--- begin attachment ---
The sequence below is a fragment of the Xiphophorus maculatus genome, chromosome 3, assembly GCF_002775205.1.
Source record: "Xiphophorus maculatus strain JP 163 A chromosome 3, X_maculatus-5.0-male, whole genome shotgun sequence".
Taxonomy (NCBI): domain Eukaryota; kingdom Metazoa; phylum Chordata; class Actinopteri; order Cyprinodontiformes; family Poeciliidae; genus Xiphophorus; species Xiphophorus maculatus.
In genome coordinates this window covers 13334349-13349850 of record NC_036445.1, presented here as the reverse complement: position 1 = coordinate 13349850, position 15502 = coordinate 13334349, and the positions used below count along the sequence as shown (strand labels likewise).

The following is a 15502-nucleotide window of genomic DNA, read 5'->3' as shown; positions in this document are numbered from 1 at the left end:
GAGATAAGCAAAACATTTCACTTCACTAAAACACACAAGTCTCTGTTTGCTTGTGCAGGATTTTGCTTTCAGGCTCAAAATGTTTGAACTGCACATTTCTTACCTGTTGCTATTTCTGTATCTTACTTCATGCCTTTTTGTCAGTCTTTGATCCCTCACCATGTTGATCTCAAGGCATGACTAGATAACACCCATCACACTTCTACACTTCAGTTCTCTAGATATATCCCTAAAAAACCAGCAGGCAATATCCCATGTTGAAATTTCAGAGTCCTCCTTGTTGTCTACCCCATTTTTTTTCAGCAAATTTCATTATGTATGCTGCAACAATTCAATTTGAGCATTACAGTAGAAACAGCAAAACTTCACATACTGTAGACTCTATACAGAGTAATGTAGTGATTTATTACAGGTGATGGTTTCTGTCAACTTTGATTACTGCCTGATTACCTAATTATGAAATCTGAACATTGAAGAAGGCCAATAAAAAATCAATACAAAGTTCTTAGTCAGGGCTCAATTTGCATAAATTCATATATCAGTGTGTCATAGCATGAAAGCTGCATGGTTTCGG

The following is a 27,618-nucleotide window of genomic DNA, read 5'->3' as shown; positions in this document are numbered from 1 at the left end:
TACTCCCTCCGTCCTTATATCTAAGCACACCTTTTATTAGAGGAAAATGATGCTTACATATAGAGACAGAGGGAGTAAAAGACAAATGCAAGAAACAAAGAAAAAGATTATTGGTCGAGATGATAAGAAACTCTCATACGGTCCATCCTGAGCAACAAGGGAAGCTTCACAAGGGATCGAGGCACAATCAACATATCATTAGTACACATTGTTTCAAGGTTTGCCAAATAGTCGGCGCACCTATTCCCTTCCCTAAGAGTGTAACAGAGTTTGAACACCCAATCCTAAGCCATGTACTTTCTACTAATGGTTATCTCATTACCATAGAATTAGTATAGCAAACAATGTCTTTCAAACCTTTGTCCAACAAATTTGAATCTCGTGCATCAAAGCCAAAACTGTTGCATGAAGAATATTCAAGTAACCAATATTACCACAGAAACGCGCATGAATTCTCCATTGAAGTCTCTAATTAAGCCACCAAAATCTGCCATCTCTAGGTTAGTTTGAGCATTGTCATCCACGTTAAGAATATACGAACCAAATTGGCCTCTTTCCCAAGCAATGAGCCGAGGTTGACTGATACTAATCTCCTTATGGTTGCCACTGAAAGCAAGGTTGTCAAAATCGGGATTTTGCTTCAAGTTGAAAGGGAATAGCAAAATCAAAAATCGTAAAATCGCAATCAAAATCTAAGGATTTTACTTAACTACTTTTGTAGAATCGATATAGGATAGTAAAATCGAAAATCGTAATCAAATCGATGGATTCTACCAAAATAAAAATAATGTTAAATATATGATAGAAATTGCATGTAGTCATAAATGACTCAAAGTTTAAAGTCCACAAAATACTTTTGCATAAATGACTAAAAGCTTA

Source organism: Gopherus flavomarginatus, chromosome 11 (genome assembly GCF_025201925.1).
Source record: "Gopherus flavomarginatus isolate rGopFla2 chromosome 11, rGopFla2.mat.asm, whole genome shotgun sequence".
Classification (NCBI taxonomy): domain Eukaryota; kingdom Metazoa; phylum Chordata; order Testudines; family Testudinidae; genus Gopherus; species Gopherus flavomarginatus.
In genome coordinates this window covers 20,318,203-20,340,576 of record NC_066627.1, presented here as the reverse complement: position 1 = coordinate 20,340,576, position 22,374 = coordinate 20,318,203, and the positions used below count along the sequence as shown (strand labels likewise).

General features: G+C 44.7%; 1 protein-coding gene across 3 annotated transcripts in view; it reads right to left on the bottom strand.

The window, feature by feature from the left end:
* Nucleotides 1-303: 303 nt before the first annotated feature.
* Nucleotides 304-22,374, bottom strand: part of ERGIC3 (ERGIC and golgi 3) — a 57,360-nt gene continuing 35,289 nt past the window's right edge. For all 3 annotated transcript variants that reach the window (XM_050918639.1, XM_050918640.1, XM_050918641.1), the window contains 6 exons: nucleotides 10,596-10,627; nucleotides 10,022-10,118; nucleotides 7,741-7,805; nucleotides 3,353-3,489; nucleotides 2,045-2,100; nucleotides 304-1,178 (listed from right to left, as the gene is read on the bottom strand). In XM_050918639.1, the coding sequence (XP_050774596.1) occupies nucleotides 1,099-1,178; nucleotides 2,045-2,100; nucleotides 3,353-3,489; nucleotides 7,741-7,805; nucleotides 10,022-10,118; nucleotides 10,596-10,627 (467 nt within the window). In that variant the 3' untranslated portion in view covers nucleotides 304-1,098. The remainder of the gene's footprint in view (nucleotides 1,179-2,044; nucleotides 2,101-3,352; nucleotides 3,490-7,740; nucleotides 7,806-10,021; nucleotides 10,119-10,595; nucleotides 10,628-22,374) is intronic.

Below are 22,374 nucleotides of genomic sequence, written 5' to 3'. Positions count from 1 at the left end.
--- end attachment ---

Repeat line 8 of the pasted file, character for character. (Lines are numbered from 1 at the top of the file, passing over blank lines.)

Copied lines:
TACTCCCTCCGTCCTTATATCTAAGCACACCTTTTATTAGAGGAAAATGATGCTTACATATAGAGACAGAGGGAGTAAAAGACAAATGCAAGAAACAAAGAAAAAGATTATTGGTCGAGATGATAAGAAACTCTCATACGGTCCATCCTGAGCAACAAGGGAAGCTTCACAAGGGATCGAGGCACAATCAACATATCATTAGTACACATTGTTTCAAGGTTTGCCAAATAGTCGGCGCACCTATTCCCTTCCCTAAGAGTGTAACAGAGTTTGAACACCCAATCCTAAGCCATGTACTTTCTACTAATGGTTATCTCATTACCATAGAATTAGTATAGCAAACAATGTCTTTCAAACCTTTGTCCAACAAATTTGAATCTCGTGCATCAAAGCCAAAACTGTTGCATGAAGAATATTCAAGTAACCAATATTACCACAGAAACGCGCATGAATTCTCCATTGAAGTCTCTAATTAAGCCACCAAAATCTGCCATCTCTAGGTTAGTTTGAGCATTGTCATCCACGTTAAGAATATACGAACCAAATTGGCCTCTTTCCCAAGCAATGAGCCGAGGTTGACTGATACTAATCTCCTTATGGTTGCCACTGAAAGCAAGGTTGTCAAAATCGGGATTTTGCTTCAAGTTGAAAGGGAATAGCAAAATCAAAAATCGTAAAATCGCAATCAAAATCTAAGGATTTTACTTAACTACTTTTGTAGAATCGATATAGGATAGTAAAATCGAAAATCGTAATCAAATCGATGGATTCTACCAAAATAAAAATAATGTTAAATATATGATAGAAATTGCATGTAGTCATAAATGACTCAAAGTTTAAAGTCCACAAAATACTTTTGCATAAATGACTAAAAGCTTA